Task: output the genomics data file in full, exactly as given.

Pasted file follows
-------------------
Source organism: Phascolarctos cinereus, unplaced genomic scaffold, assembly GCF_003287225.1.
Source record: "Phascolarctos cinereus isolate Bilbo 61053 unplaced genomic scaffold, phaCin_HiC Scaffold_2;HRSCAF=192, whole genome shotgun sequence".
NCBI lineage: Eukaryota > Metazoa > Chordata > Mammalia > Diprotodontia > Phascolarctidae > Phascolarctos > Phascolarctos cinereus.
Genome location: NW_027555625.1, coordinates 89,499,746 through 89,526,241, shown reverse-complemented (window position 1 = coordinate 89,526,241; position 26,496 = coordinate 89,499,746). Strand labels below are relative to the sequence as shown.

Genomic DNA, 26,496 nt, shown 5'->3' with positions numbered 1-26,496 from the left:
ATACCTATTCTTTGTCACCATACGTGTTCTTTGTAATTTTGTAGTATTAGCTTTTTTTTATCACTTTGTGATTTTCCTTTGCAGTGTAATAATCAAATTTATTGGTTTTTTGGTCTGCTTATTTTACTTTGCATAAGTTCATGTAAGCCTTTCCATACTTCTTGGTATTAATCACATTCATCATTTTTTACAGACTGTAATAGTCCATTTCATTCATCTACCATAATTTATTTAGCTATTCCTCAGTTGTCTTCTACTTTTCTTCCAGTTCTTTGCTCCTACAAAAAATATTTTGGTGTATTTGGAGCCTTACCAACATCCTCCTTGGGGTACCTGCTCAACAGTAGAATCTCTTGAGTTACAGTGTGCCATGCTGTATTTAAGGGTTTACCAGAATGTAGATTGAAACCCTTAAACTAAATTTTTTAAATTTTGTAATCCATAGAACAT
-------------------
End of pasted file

Source organism: Phascolarctos cinereus, unplaced genomic scaffold, assembly GCF_003287225.1.
Source record: "Phascolarctos cinereus isolate Bilbo 61053 unplaced genomic scaffold, phaCin_HiC Scaffold_2;HRSCAF=192, whole genome shotgun sequence".
NCBI lineage: Eukaryota > Metazoa > Chordata > Mammalia > Diprotodontia > Phascolarctidae > Phascolarctos > Phascolarctos cinereus.
Genome location: NW_027555625.1, coordinates 89,499,746 through 89,526,241, shown reverse-complemented (window position 1 = coordinate 89,526,241; position 26,496 = coordinate 89,499,746). Strand labels below are relative to the sequence as shown.

Genomic DNA, 26,496 nt, shown 5'->3' with positions numbered 1-26,496 from the left:
ATACCTATTCTTTGTCACCATACGTGTTCTTTGTAATTTTGTAGTATTAGCTTTTTTTTATCACTTTGTGATTTTCCTTTGCAGTGTAATAATCAAATTTATTGGTTTTTTGGTCTGCTTATTTTACTTTGCATAAGTTCATGTAAGCCTTTCCATACTTCTTGGTATTAATCACATTCATCATTTTTTACAGACTGTAATAGTCCATTTCATTCATCTACCATAATTTATTTAGCTATTCCTCAGTTGTCTTCTACTTTTCTTCCAGTTCTTTGCTCCTACAAAAAATATTTTGGTGTATTTGGAGCCTTACCAACATCCTCCTTGGGGTACCTGCTCAACAGTAGAATCTCTTGAGTTACAGTGTGCCATGCTGTATTTAAGGGTTTACCAGAATGTAGATTGAAACCCTTAAACTAAATTTTTTAAATTTTGTAATCCATAGAACAT